Sidebar: how you can help

The restoration effort is being led by a group of driven individuals, but it's up to all of us to pitch in and help preserve this important part of our heritage and ecosystem. Eat Olympia oysters. Order them in restaurants, buy them at farmers markets, join a shellfish CSA, and keep small shellfish farms in business. Public demand ensures their survival. Donate money and/or time. The Puget Sound Restoration Fund estimates it will cost $5 million over ten years to reach their goal, and need extra hands on every project they embark on. Learn more at www.restorationfund.org. Report remnant oyster beds. Have you come across beds of Olys recently or in your childhood? It's important to know where beds have been historically to...

A God Among Oysters

The tiny bivalve with a huge local impact BY ANNA ROTH Like your first kiss or first drink, you remember your first oyster. The slippery sliminess, the unmistakeable taste of the sea, the thrill of eating something alive. If you hated it, you remember the revulsion. If you loved it, you remember the revelation. Either way, the oyster belongs to that rarified school of sensations that defy imagination; they must be experienced to be understood. The Olympia was Washington State’s first oyster. It is the only oyster native to the Pacific west coast, the food that sustained native tribes for millennia, the briny treat that delighted the first pioneers. But the plentiful Olympia population that once blanketed the coast from British Columbia to...

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Bittersweet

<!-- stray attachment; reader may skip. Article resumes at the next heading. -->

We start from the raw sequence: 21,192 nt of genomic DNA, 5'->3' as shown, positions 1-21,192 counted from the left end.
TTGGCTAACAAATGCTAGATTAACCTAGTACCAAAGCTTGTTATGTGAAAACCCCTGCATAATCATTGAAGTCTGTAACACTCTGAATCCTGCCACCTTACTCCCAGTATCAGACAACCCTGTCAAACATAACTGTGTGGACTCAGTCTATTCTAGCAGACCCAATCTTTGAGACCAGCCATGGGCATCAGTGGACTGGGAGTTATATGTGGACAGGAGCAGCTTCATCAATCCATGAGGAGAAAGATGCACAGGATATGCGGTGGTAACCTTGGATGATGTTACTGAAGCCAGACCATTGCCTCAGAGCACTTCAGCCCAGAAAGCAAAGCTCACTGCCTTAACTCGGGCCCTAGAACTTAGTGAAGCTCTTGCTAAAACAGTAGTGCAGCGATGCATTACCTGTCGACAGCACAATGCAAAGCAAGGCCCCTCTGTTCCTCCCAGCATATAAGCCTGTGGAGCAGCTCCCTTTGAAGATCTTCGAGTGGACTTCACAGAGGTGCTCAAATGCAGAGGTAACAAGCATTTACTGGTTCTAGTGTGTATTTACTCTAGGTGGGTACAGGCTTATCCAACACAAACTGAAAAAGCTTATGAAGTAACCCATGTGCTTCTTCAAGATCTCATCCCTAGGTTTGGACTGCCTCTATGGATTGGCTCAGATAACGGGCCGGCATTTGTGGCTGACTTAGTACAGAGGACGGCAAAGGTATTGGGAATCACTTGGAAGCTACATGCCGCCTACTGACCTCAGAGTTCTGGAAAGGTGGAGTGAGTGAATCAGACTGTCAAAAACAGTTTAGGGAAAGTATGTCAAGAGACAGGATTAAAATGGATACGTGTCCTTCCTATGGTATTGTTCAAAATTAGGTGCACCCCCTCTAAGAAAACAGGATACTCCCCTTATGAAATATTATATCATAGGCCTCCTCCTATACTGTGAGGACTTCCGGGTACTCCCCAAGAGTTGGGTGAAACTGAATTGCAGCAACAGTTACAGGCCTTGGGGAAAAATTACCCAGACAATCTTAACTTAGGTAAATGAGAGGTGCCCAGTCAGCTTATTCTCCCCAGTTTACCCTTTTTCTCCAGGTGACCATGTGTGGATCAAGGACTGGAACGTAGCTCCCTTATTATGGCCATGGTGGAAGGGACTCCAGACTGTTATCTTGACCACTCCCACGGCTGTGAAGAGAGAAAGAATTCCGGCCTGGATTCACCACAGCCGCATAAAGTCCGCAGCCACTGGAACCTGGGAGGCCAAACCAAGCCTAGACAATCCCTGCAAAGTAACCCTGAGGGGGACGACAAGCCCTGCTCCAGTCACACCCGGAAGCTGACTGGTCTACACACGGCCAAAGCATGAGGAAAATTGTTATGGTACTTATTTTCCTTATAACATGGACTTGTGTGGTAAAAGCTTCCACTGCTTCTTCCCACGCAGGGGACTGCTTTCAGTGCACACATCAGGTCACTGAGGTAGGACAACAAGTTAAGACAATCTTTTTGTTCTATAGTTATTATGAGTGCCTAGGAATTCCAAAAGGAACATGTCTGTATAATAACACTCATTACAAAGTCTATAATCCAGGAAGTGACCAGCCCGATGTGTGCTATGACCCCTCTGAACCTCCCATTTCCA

Coming Out As A Diabetic STORY AND PHOTOS BY ABRA BENNETT I could start this story by saying that it’s a sad and difficult one to tell. Or I could begin by saying that by most measures it’s the story of a fantastic and improbable success. Both would be true. Raise your hand if, like me, you’re diabetic. If you are, you’re part of the 18.8 million Americans currently diagnosed with the disease. If your hand is resting quietly in your lap, contemplate the fact that the American Diabetes Association estimates that an additional 7 million Americans are diabetic but haven’t yet been diagnosed, and that another 79 million are pre-diabetic. Scary, isn’t it? Just as you’re probably thinking “that could never happen...

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KIDDING AROUND

At my university, “The Bible as Literature” was a required class for English majors. One day my professor walked into the room, set a stack of graded essays on his desk, and began writing on the blackboard with noticeable irritation. When he turned around the board read “child = young human; kid = young goat.”...

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Confessions of a Kale Eater

Seattleites are a hearty lot. Music and coffee and technology capture the world’s attention but it’s the mold-proof exterior and love of farmers markets that caught my eye when I moved here from the East Coast....

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Brennon Leighton, winemaker

From bus boy to punk rocker to one of Washington’s top winemakers, Brennon Leighton’s path has been a winding one. Equal parts passionate, outspoken, and honest, Leighton is poised to make a large impression on the Washington wine industry. Ironically, he is doing it by trying to leave as little impression on his wines as possible....

Binge: Dried Fruit

BY JESS THOMSON Here’s the irony of fruit preservation: When fresh fruits are no longer available, but Seattle-area markets are bursting with naturally dried varieties, we may be too ornery about the weather to be happy munching dried fruit out of hand. We took bags and bags of the region’s best dried fruit home with us to make something more warming. After lots of experimentation, here are our favorites. Boozy Asian Pears Find some of Rockridge Orchards’ dried Asian pears, whose sluggish appearance belies their sweet taste, and do what owner Wade Bennett does: Soak them in pear brandy for about 2 weeks. When they’re ready, you’ll have the essence of 10,000 pear trees in every boozy bite. Pile them on ice cream....

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Sequim’s Resident Idealist